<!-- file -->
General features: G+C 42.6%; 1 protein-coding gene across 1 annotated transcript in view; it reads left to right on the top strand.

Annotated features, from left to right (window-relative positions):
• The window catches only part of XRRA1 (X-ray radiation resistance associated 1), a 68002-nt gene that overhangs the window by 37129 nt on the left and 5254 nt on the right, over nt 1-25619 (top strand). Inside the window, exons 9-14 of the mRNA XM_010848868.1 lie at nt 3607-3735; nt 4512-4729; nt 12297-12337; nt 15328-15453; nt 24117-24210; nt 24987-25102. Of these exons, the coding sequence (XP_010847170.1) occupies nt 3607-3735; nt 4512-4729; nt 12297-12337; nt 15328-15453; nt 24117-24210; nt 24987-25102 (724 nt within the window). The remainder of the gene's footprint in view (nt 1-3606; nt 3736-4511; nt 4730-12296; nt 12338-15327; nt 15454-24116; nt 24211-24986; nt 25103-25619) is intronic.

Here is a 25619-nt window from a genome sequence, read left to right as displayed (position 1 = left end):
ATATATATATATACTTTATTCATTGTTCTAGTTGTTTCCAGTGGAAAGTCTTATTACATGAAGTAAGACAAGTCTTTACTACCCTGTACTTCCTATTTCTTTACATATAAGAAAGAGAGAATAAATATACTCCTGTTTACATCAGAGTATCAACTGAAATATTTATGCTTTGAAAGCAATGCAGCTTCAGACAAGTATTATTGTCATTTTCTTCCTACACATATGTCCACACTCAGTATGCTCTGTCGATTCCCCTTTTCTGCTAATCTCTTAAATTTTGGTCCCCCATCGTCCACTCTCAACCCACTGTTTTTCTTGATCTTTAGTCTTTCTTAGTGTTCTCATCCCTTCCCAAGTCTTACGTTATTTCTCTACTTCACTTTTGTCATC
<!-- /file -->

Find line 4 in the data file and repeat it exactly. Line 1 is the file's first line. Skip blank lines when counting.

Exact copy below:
Here is a 25619-nt window from a genome sequence, read left to right as displayed (position 1 = left end):